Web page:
It happened 78 years ago at dawn. There were more than 150 ships and service craft. They were from the United States' Pacific fleet. They lay at anchor. They sat alongside piers. They sat in dry dock. They were in Pearl Harbor on the Hawaiian island of Oahu. A surprise Japanese air and mini-submarine attack left 19 vessels sunk or badly damaged by late morning. There were hundreds of destroyed airplanes.
The toll that day among military personnel is widely known. There were 2,335 servicemen killed in the attack. Nearly half of them died on the USS Arizona. Hundreds also died aboard other stricken naval vessels. And in bombing and strafing attacks at nearby airfields.
But few people realize that 68 civilians were also killed in the attack. Japanese fighters strafed and bombed a small number. But most died in friendly fire.
The Hirasaki family suffered some of the worst losses that terrible morning. The Japanese-American family took cover in their downtown Honolulu restaurant. An errant shell struck the building. Only the mother survived. Seven other patrons taking cover there also died in the blast.
Countless children throughout Oahu saw the attack. Eight-year-old Charlotte Coe was one of those children. Charlotte shared her experiences from that fateful morning. She shared them as if they were a film. The film had been running on repeat in her mind.
Charlotte lived with her parents and five-year-old brother. His name was Chuckie. They lived in one of the 19 tidy bungalows. They lined a loop road. They were in an area known as Nob Hill. It was on the northern end of Ford Island. That island served as home to a naval air station. It was in the middle of Pearl Harbor. Their father was Charles F. Coe. He was third in command there. The Nob Hill mothers watched over their 40 or so young "Navy juniors." Their fathers went off to the air station's hangars. They went to operations buildings. And they went to aircraft operating from the island. The Coe family's house looked out on the harbor's South Channel. And it looked on the double row of moorings known as Battleship Row.
The air station and Pacific fleet defined the children's days and nights. Charlotte, Chuckie and their friends often ran out the nearby dock. They went to meet officers. They were disembarking from the ships. Charlotte would lie in bed at night. She could hear voices. They came from the movies. They were being shown to sailors on board. She recalled that she and the other children lived "free as birds" on Ford Island. They took a daily boat to school. It was on the Oahu mainland. Pearl Harbor's lush tropical shoreline served as their playground. That changed after the Pearl Harbor attack.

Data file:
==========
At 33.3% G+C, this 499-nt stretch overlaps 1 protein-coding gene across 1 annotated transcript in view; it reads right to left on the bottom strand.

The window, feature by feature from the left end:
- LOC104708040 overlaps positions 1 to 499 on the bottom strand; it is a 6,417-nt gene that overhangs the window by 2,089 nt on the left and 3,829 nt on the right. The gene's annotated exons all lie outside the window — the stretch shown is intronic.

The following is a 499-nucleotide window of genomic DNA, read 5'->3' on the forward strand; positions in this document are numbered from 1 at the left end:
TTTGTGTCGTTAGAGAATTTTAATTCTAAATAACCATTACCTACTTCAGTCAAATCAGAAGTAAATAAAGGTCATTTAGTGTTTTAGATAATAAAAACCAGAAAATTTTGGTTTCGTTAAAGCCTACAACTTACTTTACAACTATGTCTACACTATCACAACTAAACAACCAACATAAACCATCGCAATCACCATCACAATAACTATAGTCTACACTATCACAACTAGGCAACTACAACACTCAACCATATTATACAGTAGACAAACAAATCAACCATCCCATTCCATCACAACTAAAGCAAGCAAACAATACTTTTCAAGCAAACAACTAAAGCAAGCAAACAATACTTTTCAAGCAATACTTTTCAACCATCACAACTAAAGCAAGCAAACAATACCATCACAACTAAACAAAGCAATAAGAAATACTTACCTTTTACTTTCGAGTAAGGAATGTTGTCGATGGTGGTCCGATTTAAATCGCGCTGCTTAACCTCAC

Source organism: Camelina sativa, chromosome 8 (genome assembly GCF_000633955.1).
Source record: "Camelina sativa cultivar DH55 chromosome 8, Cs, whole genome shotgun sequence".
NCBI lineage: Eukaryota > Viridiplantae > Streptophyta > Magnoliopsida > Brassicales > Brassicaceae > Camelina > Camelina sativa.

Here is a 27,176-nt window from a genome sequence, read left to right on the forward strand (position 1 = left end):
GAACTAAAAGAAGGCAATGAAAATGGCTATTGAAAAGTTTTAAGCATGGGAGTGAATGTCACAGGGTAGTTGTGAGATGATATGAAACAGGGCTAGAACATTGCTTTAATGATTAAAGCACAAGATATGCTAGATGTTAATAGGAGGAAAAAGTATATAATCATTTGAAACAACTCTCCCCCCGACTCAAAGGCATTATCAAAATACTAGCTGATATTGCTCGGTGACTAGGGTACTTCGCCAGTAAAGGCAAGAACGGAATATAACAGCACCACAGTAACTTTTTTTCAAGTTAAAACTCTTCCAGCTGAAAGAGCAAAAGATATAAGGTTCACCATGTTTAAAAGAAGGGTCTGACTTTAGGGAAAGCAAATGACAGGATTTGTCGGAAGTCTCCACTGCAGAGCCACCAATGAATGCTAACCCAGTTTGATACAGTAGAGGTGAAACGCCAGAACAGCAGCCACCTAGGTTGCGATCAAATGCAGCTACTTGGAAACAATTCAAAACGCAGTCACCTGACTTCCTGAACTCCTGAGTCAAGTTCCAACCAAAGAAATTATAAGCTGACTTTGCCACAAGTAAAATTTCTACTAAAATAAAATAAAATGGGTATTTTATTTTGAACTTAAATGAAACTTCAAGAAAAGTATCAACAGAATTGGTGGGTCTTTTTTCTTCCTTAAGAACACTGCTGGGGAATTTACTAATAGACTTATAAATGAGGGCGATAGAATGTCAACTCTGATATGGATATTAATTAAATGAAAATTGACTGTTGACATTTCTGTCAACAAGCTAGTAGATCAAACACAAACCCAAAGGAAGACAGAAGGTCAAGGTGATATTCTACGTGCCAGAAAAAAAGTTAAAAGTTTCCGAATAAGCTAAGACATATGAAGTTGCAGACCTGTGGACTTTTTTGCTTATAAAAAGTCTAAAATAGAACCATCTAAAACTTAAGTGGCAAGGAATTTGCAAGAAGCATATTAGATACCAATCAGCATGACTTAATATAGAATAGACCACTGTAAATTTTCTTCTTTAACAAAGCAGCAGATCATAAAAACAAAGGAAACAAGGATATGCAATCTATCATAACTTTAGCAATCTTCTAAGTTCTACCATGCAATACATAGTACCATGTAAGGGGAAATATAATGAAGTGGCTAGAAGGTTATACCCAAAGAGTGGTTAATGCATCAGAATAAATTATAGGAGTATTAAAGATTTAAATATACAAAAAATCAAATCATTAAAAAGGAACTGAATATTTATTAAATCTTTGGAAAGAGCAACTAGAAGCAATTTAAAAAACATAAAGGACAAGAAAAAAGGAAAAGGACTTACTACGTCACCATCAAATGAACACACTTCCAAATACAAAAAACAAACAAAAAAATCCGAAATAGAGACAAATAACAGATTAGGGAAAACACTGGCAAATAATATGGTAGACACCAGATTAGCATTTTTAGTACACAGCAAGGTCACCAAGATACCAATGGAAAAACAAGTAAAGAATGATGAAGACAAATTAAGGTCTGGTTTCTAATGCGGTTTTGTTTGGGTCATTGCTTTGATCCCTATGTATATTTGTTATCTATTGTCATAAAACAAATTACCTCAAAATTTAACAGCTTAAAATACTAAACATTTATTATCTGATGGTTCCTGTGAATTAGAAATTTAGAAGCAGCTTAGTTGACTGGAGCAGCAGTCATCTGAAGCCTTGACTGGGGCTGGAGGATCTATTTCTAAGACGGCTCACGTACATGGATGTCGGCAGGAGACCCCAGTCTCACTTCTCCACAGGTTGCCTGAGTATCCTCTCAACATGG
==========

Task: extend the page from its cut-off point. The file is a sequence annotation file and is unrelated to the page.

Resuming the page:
Ford Island was something else. It was a target. There were eight battleships. They were moored along Battleship Row. They were the Japanese attackers' primary objective when they flew toward Pearl Harbor. That was on the morning of December 7, 1941.
The first explosion was at 7:48 that morning. It woke Charlotte from a sound sleep. "Get up!" she remembered her father shouting. "The war's started." Their family raced for shelter. So did families from the other houses. The shelter was in a former artillery emplacement. It was dug beneath a neighboring house. They could see a khaki-colored airplane. It had red circles under its wings. It zoomed past so low that Charlotte saw the pilot's face.
The bunker was dimly lit. It was concrete-lined. The children had often played inside the bunker. They called it "the dungeon." The Nob Hill families practiced how they would hide there in case of an air raid. Chuckie could not resist the noise once inside. He could hear explosions. He ventured outside. Japanese bullets zinged around him. Charles hauled him back into the bunker.
Charles returned home. He went to get dressed. That was before helping organize a defense. Before he got there a massive explosive knocked him to the ground. The Arizona's detonation rocked the walls and floors inside the children's dungeon shelter. Charlotte shook her fist. "Those dirty Germans!" she recalled saying. "Hush, ChaCha," said her mother quietly. "It's the Japanese."
It didn't take long for survivors to arrive. They came from the blasted and battered battleships. They came into the bunker. They were mostly young men. They were wide-eyed. They were scared. They were coated in oil. They were the lucky ones. Others had been hit by blasts. They had been hit by flying debris. Others were strafed. Some were badly burned. Charlotte vividly remembered these injured men. 70 years later.
A shivering sailor propped himself against a wall next to her. Charlotte remembered unzipping her favorite blue quilted bathrobe. She handed it to him. He wrapped his body in it. He thanked her.
Charlotte looked around when she finally exited her former playhouse. Ships were in flames. They were submerged. They were capsized. Fires burned everywhere. The air was thick with acrid black smoke.
When Charlotte Coe Lemann recounted those few hours, the decades disappeared in an instant. Even as the attack was unfolding, she said, she knew that "A lot of those men I'd seen coming along the dock from ships were never coming again."